Jamestown Evening Journal

Broke All Records

Bedient of Falconer Struck out 42 Men
Game Between Falconer and Corry Went Twenty-Three Innings, and - it Was Twenty-Three for Corry Sure Enough - Wonderful Staying Powers of Two Young Pitchers - Reports From Both Sides

(special to The Journal)
Falconer, July 27 - Corry was treated last Saturday to the longest ball game ever played in this part of the country and one of the longest games ever played in the United States.This was the third time in which Falconer and Corry had met. The first game Falconer won 2 to 1. The second went 15 innings to a 2 to 2 tie. The third game was expected to be a close one but proved far beyond all expectations.

Falconer went to Corry with about 60 royal yelling rooters who held up their end against the 1,000 Corry people present.

Bedient, the star twirler of Falconer, was on the mound and dealt out an assortment of curves and speed that left the Corry hitters helpless. He sidetracked Corry with only six hits in twenty-three innings, struck out 42 men and allowed only one man a pass. Bickford of Corry struck out 16 men, allowing 13 hits and gave two transfers, hitting one man and letting one man walk.

Corry was in the hole several times but was saved by the fast fielding of the men.

The game was won in the 23rd inning. Falconer had three men on bases and two out. A grounder was knocked to Delury and instead of throwing to first for the third out he threw wildly to home plate and two runs came in. Corry fanned in their half, all three men biting the dust.

It was a hard game to win and lose and both teams deserve praise for the three hours and fifty minutes that they battled.

On the return home Bedient was given an ovation that would have turned any boy's head but his. And well he deserved this praise for in striking out 42 men Bedient broke the world's record. The lineup:

Falconer: Stub Hunt, 2b; Kid Bennett, 1b; Billie Wright, ss; Pete Johnson, rf; Bob Young, lf; Slider Lawson, cf; Bud Young, 3b; Bingo Bowman, c; Rube Bedient, p.

Corry: Carl, rf; Green,cf; Hart, lf; Bachofner, ss; Eckert, c; Crossley, rf; Downey, 1b; Delury, 2b; Craker, 3b; Bickford, p

Summary - Batteries: Rube Bedient and Bingo Bowman; Bickford and Eckert. Umpire, Myers. Attendance, 1,000. Time of game, three hours fifty minutes. Base on balls: off Bedient, 1; off Bickford, 1. Two base hits: Hunt, Young, Larson, Bowman. Singles: Hunt, Bennett, Wright, Bud Young, Bob Young, Bowman 2, Bedient 2. Struck out: by Bedient, 42; by Bickford, 16.

The Falconer lads go to Chautauqua on Wednesday and they play Jamestown at Celoron on Saturday.

The team that Hugh Bedient was pitching for when he struck out 42 batters.
The team that Bedient was pitching for when he struck out 42 batters in 23 innings against Corry.
Top row: Moore, S Johnson, R Young, G Young, Bennett, Wright. Middle row: Bedient (pitcher), Smith
(manager), Bowman (catcher). Bottom row: S Hunt, R. Lawson.

From Corry's Viewpoint
(Special to The Journal)
Corry, July 27 - A ball game was played here Saturday on the fairground diamond which will go down in history as one of the longest and hardest fought contests ever recorded in this country. Few who were witnessing the game between Corry and Falconer realized that they were watching the making of a world's record.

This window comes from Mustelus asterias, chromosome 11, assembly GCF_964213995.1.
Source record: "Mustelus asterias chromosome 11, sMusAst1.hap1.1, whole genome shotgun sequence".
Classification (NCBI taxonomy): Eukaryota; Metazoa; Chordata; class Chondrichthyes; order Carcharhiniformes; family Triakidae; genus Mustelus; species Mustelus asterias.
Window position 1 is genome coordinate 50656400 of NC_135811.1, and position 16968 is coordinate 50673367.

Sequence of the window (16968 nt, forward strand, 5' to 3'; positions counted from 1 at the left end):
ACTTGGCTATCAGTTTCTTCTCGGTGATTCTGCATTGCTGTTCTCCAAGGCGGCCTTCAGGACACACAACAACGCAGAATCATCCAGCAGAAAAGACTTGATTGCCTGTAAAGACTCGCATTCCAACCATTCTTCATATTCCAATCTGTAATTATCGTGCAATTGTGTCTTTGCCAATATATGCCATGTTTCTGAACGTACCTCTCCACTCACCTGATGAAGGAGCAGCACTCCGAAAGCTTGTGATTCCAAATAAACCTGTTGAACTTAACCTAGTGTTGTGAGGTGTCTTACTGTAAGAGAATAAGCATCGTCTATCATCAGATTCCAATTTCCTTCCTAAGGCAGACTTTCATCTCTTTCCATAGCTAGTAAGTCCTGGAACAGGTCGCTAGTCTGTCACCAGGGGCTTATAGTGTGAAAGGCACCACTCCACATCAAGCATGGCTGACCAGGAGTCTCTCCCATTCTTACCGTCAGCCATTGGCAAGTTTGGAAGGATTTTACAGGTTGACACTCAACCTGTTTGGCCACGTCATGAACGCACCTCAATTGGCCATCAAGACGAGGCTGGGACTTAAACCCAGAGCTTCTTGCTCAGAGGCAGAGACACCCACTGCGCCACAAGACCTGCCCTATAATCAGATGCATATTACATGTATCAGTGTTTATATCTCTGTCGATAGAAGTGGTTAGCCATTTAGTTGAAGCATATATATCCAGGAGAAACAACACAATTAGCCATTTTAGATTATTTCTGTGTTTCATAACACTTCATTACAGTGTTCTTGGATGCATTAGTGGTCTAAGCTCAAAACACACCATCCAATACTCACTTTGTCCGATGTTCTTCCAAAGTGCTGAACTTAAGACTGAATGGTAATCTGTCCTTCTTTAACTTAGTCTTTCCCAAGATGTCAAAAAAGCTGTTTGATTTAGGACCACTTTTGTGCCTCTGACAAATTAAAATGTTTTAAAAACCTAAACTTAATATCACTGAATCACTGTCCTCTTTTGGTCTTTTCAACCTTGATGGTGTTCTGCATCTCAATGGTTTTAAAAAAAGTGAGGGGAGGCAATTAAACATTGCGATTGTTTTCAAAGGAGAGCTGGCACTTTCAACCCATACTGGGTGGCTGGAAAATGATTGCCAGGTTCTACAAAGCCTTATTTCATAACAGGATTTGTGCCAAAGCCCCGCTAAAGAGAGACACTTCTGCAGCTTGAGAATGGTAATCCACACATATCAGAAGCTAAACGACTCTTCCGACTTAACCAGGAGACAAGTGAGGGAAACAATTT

As was expected the game drew a thousand people to the grounds, who as the battle progressed, became a frenzied, excited mass of humanity. Business men and small boys vied with each other in their efforts to cheer on their favored ones and as inning after inning was played, the excitement and nervous tension became intense.

Falconer arrived on the afternoon train with a crowd of supporters. All kinds of money was wagered and a large amount changed hands on the result.

It was a pitchers' battle in all sense of the word. Bedient had his drop and outcurve working to perfection and deceived every batter on the Corry team. He struck out 42 men during the game, which equals all records if not establishing a new one. He set the Corry team down with only six measly hits in the whole game which shows what kind of ball he was dishing up.

Bickford also twirled a masterly game and it was not his fault that Corry lost. He allowed nine his and struck out 16 men. He was backed up in grand style for almost every inning but the fatal last.

Corry scored one in the seventh and the visitors tied it in the eighth. Each team had several opportunities to break the tie but some fine playing and foolish base running by Corry lost the chance.

After Umpire Myers had announced that the game would end at the end of the 23rd inning, Falconer went out to win the game. R. Young was thrown out by Bachofner. Lawson sent another to Bachofner which he juggled and the fun was on. G. Young fouled out to Downey and the fans hoped Bickford would again be fortunate with two gone. It was not to be. Bowman singled to center field. There were now two men on bases and two out. Bedient sent a grounder to Bachofner which looked easy but the Corry shortstop, who had played a star game up to this inning, again fumbled the ball and Bedient was safe. Three on the sacks and two out. It was up to Hunt. He sent a slow roller to Delury. Danny forgot himself and threw home instead of to first and the throw was wild. Lawson and Bowman counted. Bedient fanned the three Corry batsmen in the last inning.

The additional financial assistance of the community is critical to the success of the Chautauqua Sports Hall of Fame.
We gratefully acknowledge these individuals and organizations for their generous support.